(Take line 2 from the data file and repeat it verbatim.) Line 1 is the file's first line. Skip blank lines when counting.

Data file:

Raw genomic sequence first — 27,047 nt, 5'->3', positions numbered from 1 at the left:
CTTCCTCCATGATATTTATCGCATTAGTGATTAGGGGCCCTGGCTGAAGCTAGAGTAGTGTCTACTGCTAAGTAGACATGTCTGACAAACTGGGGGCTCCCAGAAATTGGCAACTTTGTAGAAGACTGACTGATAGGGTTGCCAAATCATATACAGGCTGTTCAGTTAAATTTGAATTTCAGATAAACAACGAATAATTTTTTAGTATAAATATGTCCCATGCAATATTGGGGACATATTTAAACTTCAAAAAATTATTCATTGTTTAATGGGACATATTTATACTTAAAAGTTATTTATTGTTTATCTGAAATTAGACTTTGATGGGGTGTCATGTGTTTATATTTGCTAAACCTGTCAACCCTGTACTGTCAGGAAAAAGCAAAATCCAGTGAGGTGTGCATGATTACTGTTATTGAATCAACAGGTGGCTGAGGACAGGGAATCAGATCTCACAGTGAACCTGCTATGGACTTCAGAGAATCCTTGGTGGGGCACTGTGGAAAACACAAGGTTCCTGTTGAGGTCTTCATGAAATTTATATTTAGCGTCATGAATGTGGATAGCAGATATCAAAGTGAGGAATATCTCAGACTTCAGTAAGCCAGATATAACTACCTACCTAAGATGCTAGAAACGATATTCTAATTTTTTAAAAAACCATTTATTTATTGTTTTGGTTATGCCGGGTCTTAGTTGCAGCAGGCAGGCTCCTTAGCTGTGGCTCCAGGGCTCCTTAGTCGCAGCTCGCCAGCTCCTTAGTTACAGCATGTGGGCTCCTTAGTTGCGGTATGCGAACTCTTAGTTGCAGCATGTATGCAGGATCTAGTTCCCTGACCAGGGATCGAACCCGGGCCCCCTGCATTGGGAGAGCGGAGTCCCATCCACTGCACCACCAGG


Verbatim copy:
CTTCCTCCATGATATTTATCGCATTAGTGATTAGGGGCCCTGGCTGAAGCTAGAGTAGTGTCTACTGCTAAGTAGACATGTCTGACAAACTGGGGGCTCCCAGAAATTGGCAACTTTGTAGAAGACTGACTGATAGGGTTGCCAAATCATATACAGGCTGTTCAGTTAAATTTGAATTTCAGATAAACAACGAATAATTTTTTAGTATAAATATGTCCCATGCAATATTGGGGACATATTTAAACTTCAAAAAATTATTCATTGTTTAATGGGACATATTTATACTTAAAAGTTATTTATTGTTTATCTGAAATTAGACTTTGATGGGGTGTCATGTGTTTATATTTGCTAAACCTGTCAACCCTGTACTGTCAGGAAAAAGCAAAATCCAGTGAGGTGTGCATGATTACTGTTATTGAATCAACAGGTGGCTGAGGACAGGGAATCAGATCTCACAGTGAACCTGCTATGGACTTCAGAGAATCCTTGGTGGGGCACTGTGGAAAACACAAGGTTCCTGTTGAGGTCTTCATGAAATTTATATTTAGCGTCATGAATGTGGATAGCAGATATCAAAGTGAGGAATATCTCAGACTTCAGTAAGCCAGATATAACTACCTACCTAAGATGCTAGAAACGATATTCTAATTTTTTAAAAAACCATTTATTTATTGTTTTGGTTATGCCGGGTCTTAGTTGCAGCAGGCAGGCTCCTTAGCTGTGGCTCCAGGGCTCCTTAGTCGCAGCTCGCCAGCTCCTTAGTTACAGCATGTGGGCTCCTTAGTTGCGGTATGCGAACTCTTAGTTGCAGCATGTATGCAGGATCTAGTTCCCTGACCAGGGATCGAACCCGGGCCCCCTGCATTGGGAGAGCGGAGTCCCATCCACTGCACCACCAGG